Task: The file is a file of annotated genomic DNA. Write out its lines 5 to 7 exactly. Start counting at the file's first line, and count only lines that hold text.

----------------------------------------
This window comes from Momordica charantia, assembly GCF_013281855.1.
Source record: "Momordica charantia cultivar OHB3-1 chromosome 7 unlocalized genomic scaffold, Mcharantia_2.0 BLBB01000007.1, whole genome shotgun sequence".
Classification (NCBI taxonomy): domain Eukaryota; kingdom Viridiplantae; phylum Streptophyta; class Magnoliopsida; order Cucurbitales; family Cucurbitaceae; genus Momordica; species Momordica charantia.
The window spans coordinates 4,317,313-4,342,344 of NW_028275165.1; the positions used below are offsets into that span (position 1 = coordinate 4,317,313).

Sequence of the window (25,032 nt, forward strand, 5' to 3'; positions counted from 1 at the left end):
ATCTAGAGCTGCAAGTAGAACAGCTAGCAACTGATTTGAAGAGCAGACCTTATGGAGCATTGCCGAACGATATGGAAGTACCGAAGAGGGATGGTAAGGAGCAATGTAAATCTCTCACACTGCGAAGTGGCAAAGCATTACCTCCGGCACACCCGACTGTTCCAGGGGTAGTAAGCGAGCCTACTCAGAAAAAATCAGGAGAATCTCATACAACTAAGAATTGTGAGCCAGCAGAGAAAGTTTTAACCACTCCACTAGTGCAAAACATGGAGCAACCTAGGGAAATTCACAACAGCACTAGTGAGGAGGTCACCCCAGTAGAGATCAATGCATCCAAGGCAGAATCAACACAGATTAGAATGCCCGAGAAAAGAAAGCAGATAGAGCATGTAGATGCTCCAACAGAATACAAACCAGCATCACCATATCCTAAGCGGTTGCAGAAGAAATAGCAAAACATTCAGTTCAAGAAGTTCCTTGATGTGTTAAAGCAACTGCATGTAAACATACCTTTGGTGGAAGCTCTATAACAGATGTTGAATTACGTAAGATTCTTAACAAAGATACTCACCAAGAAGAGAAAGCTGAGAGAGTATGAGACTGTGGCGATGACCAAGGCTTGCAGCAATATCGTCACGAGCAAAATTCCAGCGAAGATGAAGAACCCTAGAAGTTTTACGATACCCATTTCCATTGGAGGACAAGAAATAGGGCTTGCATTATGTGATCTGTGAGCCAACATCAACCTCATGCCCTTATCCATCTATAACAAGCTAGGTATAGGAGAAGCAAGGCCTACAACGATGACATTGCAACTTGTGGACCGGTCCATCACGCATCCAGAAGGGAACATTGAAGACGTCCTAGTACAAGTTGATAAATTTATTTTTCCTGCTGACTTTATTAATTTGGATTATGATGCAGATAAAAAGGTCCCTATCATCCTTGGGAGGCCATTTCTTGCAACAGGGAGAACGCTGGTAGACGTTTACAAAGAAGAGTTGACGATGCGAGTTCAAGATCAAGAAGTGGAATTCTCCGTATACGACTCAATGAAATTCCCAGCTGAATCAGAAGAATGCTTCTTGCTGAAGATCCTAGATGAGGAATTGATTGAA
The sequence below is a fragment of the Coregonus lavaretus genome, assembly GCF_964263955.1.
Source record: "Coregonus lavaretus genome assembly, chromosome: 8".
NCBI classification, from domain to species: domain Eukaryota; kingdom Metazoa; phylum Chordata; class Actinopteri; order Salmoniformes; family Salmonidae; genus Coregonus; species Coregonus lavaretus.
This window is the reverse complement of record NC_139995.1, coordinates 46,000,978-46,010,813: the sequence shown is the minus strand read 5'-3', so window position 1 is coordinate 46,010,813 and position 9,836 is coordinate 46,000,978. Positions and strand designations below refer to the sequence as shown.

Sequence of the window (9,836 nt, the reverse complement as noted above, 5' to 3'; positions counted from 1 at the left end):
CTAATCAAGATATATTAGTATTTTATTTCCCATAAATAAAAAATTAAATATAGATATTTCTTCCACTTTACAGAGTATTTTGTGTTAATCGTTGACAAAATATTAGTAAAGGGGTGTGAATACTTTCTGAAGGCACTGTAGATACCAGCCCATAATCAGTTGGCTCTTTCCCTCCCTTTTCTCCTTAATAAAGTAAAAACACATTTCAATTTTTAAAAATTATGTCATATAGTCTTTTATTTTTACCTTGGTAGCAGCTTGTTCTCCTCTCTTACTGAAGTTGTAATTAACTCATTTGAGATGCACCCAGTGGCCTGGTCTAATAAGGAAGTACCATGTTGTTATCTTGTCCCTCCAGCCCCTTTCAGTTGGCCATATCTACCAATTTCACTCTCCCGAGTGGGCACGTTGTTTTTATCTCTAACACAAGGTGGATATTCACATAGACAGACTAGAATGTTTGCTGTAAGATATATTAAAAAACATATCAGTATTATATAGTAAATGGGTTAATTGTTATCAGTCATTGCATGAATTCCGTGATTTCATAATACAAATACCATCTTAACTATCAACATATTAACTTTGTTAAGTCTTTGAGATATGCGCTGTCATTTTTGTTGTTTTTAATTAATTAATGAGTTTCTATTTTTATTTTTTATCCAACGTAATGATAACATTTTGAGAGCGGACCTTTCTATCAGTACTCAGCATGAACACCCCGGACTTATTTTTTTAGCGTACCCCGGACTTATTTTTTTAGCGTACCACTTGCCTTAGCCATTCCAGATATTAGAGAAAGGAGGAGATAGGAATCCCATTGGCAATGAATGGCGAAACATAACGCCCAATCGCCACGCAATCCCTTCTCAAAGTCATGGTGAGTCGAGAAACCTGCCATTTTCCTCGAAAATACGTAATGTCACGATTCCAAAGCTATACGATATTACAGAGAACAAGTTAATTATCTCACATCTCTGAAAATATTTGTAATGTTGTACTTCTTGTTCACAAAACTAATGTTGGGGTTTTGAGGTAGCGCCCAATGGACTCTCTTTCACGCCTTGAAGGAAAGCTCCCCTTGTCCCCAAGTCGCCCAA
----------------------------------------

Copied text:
Sequence of the window (25,032 nt, forward strand, 5' to 3'; positions counted from 1 at the left end):
ATCTAGAGCTGCAAGTAGAACAGCTAGCAACTGATTTGAAGAGCAGACCTTATGGAGCATTGCCGAACGATATGGAAGTACCGAAGAGGGATGGTAAGGAGCAATGTAAATCTCTCACACTGCGAAGTGGCAAAGCATTACCTCCGGCACACCCGACTGTTCCAGGGGTAGTAAGCGAGCCTACTCAGAAAAAATCAGGAGAATCTCATACAACTAAGAATTGTGAGCCAGCAGAGAAAGTTTTAACCACTCCACTAGTGCAAAACATGGAGCAACCTAGGGAAATTCACAACAGCACTAGTGAGGAGGTCACCCCAGTAGAGATCAATGCATCCAAGGCAGAATCAACACAGATTAGAATGCCCGAGAAAAGAAAGCAGATAGAGCATGTAGATGCTCCAACAGAATACAAACCAGCATCACCATATCCTAAGCGGTTGCAGAAGAAATAGCAAAACATTCAGTTCAAGAAGTTCCTTGATGTGTTAAAGCAACTGCATGTAAACATACCTTTGGTGGAAGCTCTATAACAGATGTTGAATTACGTAAGATTCTTAACAAAGATACTCACCAAGAAGAGAAAGCTGAGAGAGTATGAGACTGTGGCGATGACCAAGGCTTGCAGCAATATCGTCACGAGCAAAATTCCAGCGAAGATGAAGAACCCTAGAAGTTTTACGATACCCATTTCCATTGGAGGACAAGAAATAGGGCTTGCATTATGTGATCTGTGAGCCAACATCAACCTCATGCCCTTATCCATCTATAACAAGCTAGGTATAGGAGAAGCAAGGCCTACAACGATGACATTGCAACTTGTGGACCGGTCCATCACGCATCCAGAAGGGAACATTGAAGACGTCCTAGTACAAGTTGATAAATTTATTTTTCCTGCTGACTTTATTAATTTGGATTATGATGCAGATAAAAAGGTCCCTATCATCCTTGGGAGGCCATTTCTTGCAACAGGGAGAACGCTGGTAGACGTTTACAAAGAAGAGTTGACGATGCGAGTTCAAGATCAAGAAGTGGAATTCTCCGTATACGACTCAATGAAATTCCCAGCTGAATCAGAAGAATGCTTCTTGCTGAAGATCCTAGATGAGGAATTGATTGAA
The sequence below is a fragment of the Coregonus lavaretus genome, assembly GCF_964263955.1.